An Interview with Liza Ferschtman

Dutch violinist Liza Ferschtman, considered as one of the most important violinists of her age, is known for her passionate performances, collaborations with modern dancers and innovative programming as an artistic director. Primephonic’s Rina Sitorus had a chance to talk to Liza about her latest projects and how she crowdfunded her Mendelssohn recording.

Your parents are Russian musicians and you were born and raised here in the Netherlands, does the combination influence your musical development in some ways?

Some people say that I must have a strong connection with Russian repertoire and I say I don’t (chuckles). Of course there is some Russian repertoire which feels closer to me. Take for example Prokofiev: I treasure his works dearly for his storytelling, his incredible way of using ‘colours’ and his expressive way of describing things. Of course you can still argue that I am fond of Prokofiev’s works because of his Russian ways, or it is just simply great music? Another example is that I don’t have a special connection with Tchaikovsky. Some people will say they hear ‘something’ when I play his works, but I don’t know, I can’t be sure.

Although with Shostakovich it might be a bit different. My father (cellist Dmitri Ferschtman) played a couple of times for him. In that sense, there is a passing of knowledge, that makes his works closer to me. Still, I might know more about his works but that doesn’t necessarily mean that I automatically play them better.

What do you consider to be insightful moments in your artistic work and/or career?

When I was 14, I was a talented child but not something out of the ordinary, or at least that was what I thought. I was doubtful if I should continue. That was why I joined the Iordens Viooldagen competition with the intention that I’d stop if I was not good. What is the point of playing music for others if you’re not good at it (chuckles)? But I won the competition!

And it is also me who always questions the thing I do. I can’t say what I’ve learned from my parents concretely, but I know that their extreme love for music was also passed on to me. It plays an important role whenever I’m faced with some choices and my choices would always be based on the love of music.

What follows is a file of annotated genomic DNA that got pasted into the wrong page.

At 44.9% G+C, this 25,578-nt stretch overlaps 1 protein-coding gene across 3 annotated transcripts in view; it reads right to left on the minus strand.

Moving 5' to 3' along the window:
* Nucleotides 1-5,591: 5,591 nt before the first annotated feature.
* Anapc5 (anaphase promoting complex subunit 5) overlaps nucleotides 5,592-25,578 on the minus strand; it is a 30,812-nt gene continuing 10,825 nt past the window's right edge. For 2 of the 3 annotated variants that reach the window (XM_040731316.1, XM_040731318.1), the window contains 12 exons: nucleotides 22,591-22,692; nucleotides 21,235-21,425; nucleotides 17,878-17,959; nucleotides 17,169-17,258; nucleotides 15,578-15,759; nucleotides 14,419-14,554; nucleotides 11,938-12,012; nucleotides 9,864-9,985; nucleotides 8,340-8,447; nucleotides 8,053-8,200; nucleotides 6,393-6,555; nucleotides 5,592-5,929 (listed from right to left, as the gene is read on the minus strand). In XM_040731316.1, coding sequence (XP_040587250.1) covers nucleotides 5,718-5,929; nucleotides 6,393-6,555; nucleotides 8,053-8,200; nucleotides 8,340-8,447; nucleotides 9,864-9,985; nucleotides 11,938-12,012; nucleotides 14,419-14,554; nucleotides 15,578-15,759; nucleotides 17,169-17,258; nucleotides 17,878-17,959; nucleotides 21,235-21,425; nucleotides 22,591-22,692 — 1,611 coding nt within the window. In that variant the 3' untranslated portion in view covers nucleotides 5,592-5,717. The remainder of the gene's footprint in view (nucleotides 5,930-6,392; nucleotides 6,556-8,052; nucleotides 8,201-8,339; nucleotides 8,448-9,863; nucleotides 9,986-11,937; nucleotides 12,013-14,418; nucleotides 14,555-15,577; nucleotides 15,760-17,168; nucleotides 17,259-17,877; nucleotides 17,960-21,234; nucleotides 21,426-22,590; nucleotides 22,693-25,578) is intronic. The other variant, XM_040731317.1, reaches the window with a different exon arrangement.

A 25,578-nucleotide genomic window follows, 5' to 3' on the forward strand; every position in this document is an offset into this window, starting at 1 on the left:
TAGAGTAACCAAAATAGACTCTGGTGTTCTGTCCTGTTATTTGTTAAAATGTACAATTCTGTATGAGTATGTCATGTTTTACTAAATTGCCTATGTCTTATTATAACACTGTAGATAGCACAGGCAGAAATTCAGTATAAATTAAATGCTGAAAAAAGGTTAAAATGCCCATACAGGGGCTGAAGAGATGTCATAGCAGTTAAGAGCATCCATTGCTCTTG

What is a good performance in your opinion?

I perform because I want to share. I love a piece and I want people to hear it. To me the audience is very important. It is a good performance when the audience and the performers ‘breathe’ the music together. It is magical! Musicians can try to do something on stage  by themselves but it comes alive only with the audience.

You’re really at ease with communicating directly with the audience. Has it been that way since the beginning?

It is something that develops over time. On some occasions, not always, I like to talk to the audience. Music has the power to speak for itself, but in this fast-changing world where it is so common that many people no longer have an in-depth knowledge of music and music history. It is not necessarily a problem, but as a performer, it then becomes your job to give more insight about the music. It doesn’t have to be a lot, you just want to get people’s attention in that sense. Especially when the music is complicated. That can also ‘open people’s ears’ to make people more willing to take in the complicated works.

You’ve reached a certain level in your career now but there’s still a long road to go. Is there any certain direction that you are planning on taking? Repertoire-wise, programming-wise, recording-wise?

Yes and no. I feel I’ve reached the point where I can confidently say that I’m good at what I do. There won’t be many changes in repertoire although I need to start choosing more carefully.

My strength is sometimes my weakness that I’m good in a lot of things. And I like getting out of my comfort zone by for examples working with modern dancers or playing very classic repertoire. I know how much I’ve grown as a performer, but say that are playing a concerto with an orchestra, and two days before you are still on stage with some dancer. Then a chamber music concert here or a solo recital there. I say it is beneficial  for my musicianship, but it also means that you are doing a lot at the same time. Sometimes it takes a lot from my rested state. If I would need to concentrate on one thing, that would also mean that I need to make some sacrifice.

But for me it’s more about working with more inspiring people and musicians, not necessarily to become a bigger star or something.

Could you tell us about your latest recording?